A district court need not make separate findings for each statutory "best interest of the child" factor in awarding primary residential responsibility for a child, but the court's findings of fact must be stated with sufficient specificity to enable a reviewing court to understand the factual basis for the court's decision. NDCC 14–09–06.2(1) . In re S.R.L., 2013 ND 32, 827 N.W.2d 324 (N.D. 2013) .
Trial court's finding that moral fitness factor for determining best interests of child favored giving custody to wife was not clearly erroneous, although husband alleged that wife purposely cut off children's contact with him, took children during his parenting time, and withheld information from him, dropped him from family health insurance while divorce was pending, cashed an IRA worth $20,000 and placed the money in her sister's account, and did not know where $2,000 out of a $7,000 401(k) loan went; trial court could conclude that only moral fitness issue was husband turning children against wife which called into question his sense of morality and of right and wrong. NDCC 14–09–06.2(1)(f) (2008). Wolt v. Wolt, 2010 ND 26, 778 N.W.2d 786 (N.D. 2010) .
Order splitting custody of three children, to allow youngest child to reside with wife while the two older children resided with husband, was not clearly erroneous; the children were together Monday and Tuesday evenings at husband's home and Wednesday and Thursday evenings at wife's home, each parent received visitation with the children every other weekend, youngest child preferred living with wife while the older children preferred living with husband, and the youngest child did not share the same interests as the older children. Dronen v. Dronen, 2009 ND 70, 764 N.W.2d 675 (N.D. 2009) .
The best interests of the child do not exist in a legal vacuum in which parental rights have no weight in determining physical custody; the child's interests must be determined in conjunction with mother's fundamental constitutional right to the care and custody of her child. Murrell v. Cox, 2009 OK 93, 226 P.3d 692 (Okla. 2009) .
In child custody case, trial court may, but is not required to, consider the following Fuerstenberg factors in determining the best interests and welfare of the child, and trial courts should take a balanced and systematic approach when applying the factors relevant to a child custody proceeding: parental fitness, stability, primary caretaker, child's preference, harmful parental misconduct, separating siblings, and substantial change of circumstances. Severson v. Hutchinson, 2013 SD 70, 838 N.W.2d 72 (S.D. 2013) .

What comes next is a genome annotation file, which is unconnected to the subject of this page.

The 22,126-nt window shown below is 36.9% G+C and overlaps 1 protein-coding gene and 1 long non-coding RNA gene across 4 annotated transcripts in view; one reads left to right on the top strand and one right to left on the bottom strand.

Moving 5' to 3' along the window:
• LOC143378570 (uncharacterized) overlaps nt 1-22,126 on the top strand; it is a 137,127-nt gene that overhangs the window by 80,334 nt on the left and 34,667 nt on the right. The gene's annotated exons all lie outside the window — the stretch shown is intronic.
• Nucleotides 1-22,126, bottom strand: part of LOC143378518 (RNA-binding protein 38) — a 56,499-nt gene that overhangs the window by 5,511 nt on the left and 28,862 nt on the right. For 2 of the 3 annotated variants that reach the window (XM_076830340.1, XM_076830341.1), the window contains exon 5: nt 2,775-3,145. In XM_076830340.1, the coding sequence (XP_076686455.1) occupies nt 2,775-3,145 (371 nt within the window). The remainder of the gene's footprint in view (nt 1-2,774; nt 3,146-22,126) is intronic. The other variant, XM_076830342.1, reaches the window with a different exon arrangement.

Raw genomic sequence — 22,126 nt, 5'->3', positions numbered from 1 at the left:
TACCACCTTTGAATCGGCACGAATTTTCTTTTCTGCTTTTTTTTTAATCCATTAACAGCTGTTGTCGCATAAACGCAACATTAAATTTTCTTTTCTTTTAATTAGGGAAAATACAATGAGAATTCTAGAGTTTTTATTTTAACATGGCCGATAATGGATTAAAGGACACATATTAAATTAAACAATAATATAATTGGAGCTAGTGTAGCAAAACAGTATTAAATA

Courts should determine a child's principal residence, for purposes of statute governing general standing to file suit affecting parent-child relationship, by looking at the following factors: (1) whether the child has a fixed place of abode within the possession of the party, (2) occupied or intended to be occupied consistently over a substantial period of time, and (3) which is permanent rather than temporary. In re Kelso, 266 S.W.3d 586 (Tex. App. Fort Worth 2008) .
Evidence was sufficient to establish that the statutory child custody factor addressing the quality of the child's adjustment to the child's present housing, school, community, and the potential effect of any change, weighed in favor of husband who maintained residence in Vermont, as opposed to wife who had relocated to Washington D.C. to attend law school, in divorce action in which husband was awarded primary parental rights and responsibilities; husband introduced evidence of a more structured work schedule, with a more available group of family members who resided in Vermont. 15 V.S.A. § 665(b)(4) . Hanson-Metayer v. Hanson-Metayer, 2013 VT 29, 70 A.3d 1036 (Vt. 2013) .
In determining custody in the best interest of a child, evidence of spousal abuse is only one of the factors district courts are required to consider; thus, evidence of spousal abuse or child abuse must be considered along with all of the other factors. West's Wyo.Stat.Ann. § 20–2–201(c) . Zupan v. Zupan, 2010 WY 59, 230 P.3d 329 (Wyo. 2010) .
Chatfield v. Adkins-Chatfield, 282 Ga. 190, 646 S.E.2d 247 (2007)
Hopper v. Hopper, 144 Idaho 624, 167 P.3d 761 (2007)
Floyd v. Floyd, 949 So. 2d 26 (Miss. 2007)
Marquez v. Caudill, 376 S.C. 229, 656 S.E.2d 737 (2008)
(primary and controlling consideration).
When both parents are found to be fit, the inquiry for the court is the best interests of the children. Maska v. Maska, 274 Neb. 629, 742 N.W.2d 492 (2007) .
Unif. Marriage and Divorce Act § 402(4)
The trial court finding that the statutory best interest factor that analyzed the length of time the child has lived in a stable satisfactory environment and the desirability of maintaining continuity favored the husband was not clearly erroneous; the husband resided in a mobile home that had been the family home before the parties separated, the children benefited a great deal from their association with students, administration, and teachers at the school they attended while living in the family home, and special education teachers for the son testified that familiarity, routine, and nonfluctuating schedules were extremely important to the autistic son. Burns v. Burns, 2007 ND 134, 737 N.W.2d 243 (N.D. 2007) .
Unif. Marriage and Divorce Act § 402(5)
The trial court did not abuse its discretion by granting sole legal and physical custody of the children to the wife; the record showed that the children were thriving in the wife's care, that the husband had at times created "chaos" not only in the life of the wife but in the lives of the children, that there were long periods in the marriage when the wife shouldered the burden of caring for the children and made the children accessible to the husband, and that the husband had a history of mental depression. Maness v. Sawyer, 180 Md. App. 295, 950 A.2d 830 (2008) .
Salk v. Salk, 89 Misc. 2d 883, 393 N.Y.S.2d 841 (Sup 1975)
, judgment aff'd,
53 A.D.2d 558, 385 N.Y.S.2d 1015 (1st Dep't 1976)
State ex rel. Hannon v. Eisler, 270 Wis. 469, 71 N.W.2d 376 (1955)
Blanton v. Yourkowski, 180 P.3d 948 (Alaska 2008)
Lafont v. Rouviere, 283 Ga. 60, 656 S.E.2d 522 (2008)
Maness v. Sawyer, 180 Md. App. 295, 950 A.2d 830 (2008)
The "primary caretaker" factor, which is considered by the court in resolving custody disputes, determines the person most committed and involved in parenting the child and is also a fair indicator of which parent has been more responsible to the child in the past; the court must consider who was more devoted to the child before the custodial dispute arose. Price v. Price, 2000 SD 64, 611 N.W.2d 425 (S.D. 2000) .